A virtual water network of the Roman world
- 1Utrecht University, Department of Environmental Sciences, Copernicus Institute, Utrecht, the Netherlands
- 2Utrecht University, Department of Physical Geography, Utrecht, the Netherlands
- 3Stanford University Library, Palo Alto, USA
- 4Netherlands Environmental Assessment Agency, De Bilt, the Netherlands
- 5Stanford University, Department of Classics, Palo Alto, USA
- 6Wageningen University, Department of soil, geography and landscape, Wageningen, the Netherlands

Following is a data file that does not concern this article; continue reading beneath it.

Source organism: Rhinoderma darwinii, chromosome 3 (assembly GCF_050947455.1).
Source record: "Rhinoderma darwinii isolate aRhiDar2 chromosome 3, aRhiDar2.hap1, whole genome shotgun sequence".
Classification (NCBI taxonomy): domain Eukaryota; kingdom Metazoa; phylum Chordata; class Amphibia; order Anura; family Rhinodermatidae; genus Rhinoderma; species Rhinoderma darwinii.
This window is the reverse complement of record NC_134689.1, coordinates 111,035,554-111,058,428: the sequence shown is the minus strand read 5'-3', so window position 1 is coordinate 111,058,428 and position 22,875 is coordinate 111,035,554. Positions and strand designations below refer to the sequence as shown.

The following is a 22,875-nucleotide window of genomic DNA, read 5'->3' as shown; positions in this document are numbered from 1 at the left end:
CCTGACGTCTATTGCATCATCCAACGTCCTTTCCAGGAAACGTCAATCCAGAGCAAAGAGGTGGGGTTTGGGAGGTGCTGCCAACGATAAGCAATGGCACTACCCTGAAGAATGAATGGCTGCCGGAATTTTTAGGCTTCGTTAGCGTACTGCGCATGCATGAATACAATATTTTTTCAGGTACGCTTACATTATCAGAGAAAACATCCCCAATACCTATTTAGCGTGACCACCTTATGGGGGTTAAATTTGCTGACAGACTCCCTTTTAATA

Abstract. The Romans were perhaps the most impressive exponents of water resource management in preindustrial times with irrigation and virtual water trade facilitating unprecedented urbanization and socioeconomic stability for hundreds of years in a region of highly variable climate. To understand Roman water resource management in response to urbanization and climate variability, a Virtual Water Network of the Roman World was developed. Using this network we find that irrigation and virtual water trade increased Roman resilience to interannual climate variability. However, urbanization arising from virtual water trade likely pushed the Empire closer to the boundary of its water resources, led to an increase in import costs, and eroded its resilience to climate variability in the long term. In addition to improving our understanding of Roman water resource management, our cost–distance-based analysis illuminates how increases in import costs arising from climatic and population pressures are likely to be distributed in the future global virtual water network.